By Jo Lloyd, Lammergeyer

I fitted a replacement GEBO hatch recently – here’s the wrinkles i found with mine.

It’ll take about half a day and it is one of the better through deck jobs as it can be done by one person. The longest part is the cleaning and the waiting for epoxy to cook off. The interior flange does come lower than the old hatch but ho hum.

1. Your old hatch may be a swine to get off – depsite the leaks mine was stuck down much better than I expected. As the thing was leaky, I ended up taking the decision to destroy it – having had vague thoughts before I started of offering it on eBay.

Eventually I prised the lower edge up (using progressively larger screwdrivers as wedges – they’re old ones kept for the purpose) and then using two of the big wooden yard wedges that they use to adjust boats in cradles as larger wedges. Then the hammer came into play and I had a great 5 minutes battering the old hatch off. I did have one small piece of gel coat lift but nothing too bad – less than 1cm square. The old hatch was badly bent when it came off and I took great pleasure in dropping the thing over the side into the bin.

2. Headlinings – you’ll need to take back far more of the headlining than you expected. Allow a good 6″ all round – not so much for dropping in but for spanner swinging room when getting nuts off/on. It also helps if you tape the dangling headlining back to itself to keep it out of the way.

3. A bent end ring spanner or an extended bar from a socket set is the easiest thing to use. If you use the socket set bar, be careful when tightening up that you don’t shear the bolt.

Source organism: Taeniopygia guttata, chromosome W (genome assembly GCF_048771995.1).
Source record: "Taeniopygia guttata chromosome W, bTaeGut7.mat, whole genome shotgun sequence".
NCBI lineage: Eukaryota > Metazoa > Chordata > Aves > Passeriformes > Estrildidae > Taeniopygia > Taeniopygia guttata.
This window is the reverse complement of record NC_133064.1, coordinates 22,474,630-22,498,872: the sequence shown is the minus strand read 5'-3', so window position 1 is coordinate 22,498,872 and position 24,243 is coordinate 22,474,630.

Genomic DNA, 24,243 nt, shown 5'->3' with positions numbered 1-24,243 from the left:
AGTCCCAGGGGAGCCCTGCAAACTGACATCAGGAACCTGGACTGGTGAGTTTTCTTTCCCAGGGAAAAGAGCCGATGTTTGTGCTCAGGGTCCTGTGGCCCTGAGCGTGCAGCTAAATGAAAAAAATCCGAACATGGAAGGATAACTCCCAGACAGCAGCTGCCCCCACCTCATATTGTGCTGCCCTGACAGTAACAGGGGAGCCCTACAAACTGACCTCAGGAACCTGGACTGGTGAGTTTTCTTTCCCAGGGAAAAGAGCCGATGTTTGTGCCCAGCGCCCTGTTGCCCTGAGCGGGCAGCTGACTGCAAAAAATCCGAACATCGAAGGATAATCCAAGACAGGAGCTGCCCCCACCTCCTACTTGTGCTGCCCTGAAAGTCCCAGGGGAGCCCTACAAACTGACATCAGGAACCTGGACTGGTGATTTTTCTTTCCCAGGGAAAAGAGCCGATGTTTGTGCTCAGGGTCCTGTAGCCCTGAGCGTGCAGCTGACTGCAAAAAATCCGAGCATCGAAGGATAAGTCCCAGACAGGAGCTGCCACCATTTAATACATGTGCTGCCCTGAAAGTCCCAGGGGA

4. The new hatch literally does drop straight in – however, before you get excited, the screw holes are not in the same place.

I filled the old holes with epoxy and cooked it off there and then by applying copious amounts of heat from the boat’s hairdryer – do not scoff, chaps. A powerful hairdryer is one of the most useful things a girl can have on her boat – it does loads of things and you can even dry hair with it too! And yes, I do have shore power fitted to my Impala – not so much for cruising in the summer but for in the winter when she’s on the hard standing & running the heater, lamps, power tools etc.

You may choose just to seal the old holes with the new sealant when you fit the new hatch, in which case ignore this.

5. It uses 16 countersunk M5 x 25mm nuts and bolts. You could use 20mm but there’s not a lot of bolt on the other side. The interior flange comes lower than the protruding bolts anyway.

6. When you draw round the new hatch and its holes for masking for the sealant – come out a good 3mm on all sides but the hinge side before you mask. I had huge trouble getting the masking tape off as the edges of the hatch had sealed down over it. Do NOT mask under the hinge side AT ALL. You cannot get under the hinges when its fastened down to get the masking off and you end up with Sikkaflex absolutely everywhere – including in the hinges!!

7. Wear a boiler suit or something that you don’t mind getting Sikkaflex on – when you are standing in the hatch space, fastening it down, you’ll brush against the sealant somewhere.

It was a much simpler job than I was expecting – the only real hazards were the rain shower in the middle and the know-all on the boat next door who kept trying to tell me how to do the job.

Most Impalas started off with Houdini hatches. These are still available, but are lightweight. Gebo and Lewmar hatches are more sturdy, but the lewmar one has different corner radii. On Polly, we built the surround up with glass and tape to match the new hatch.


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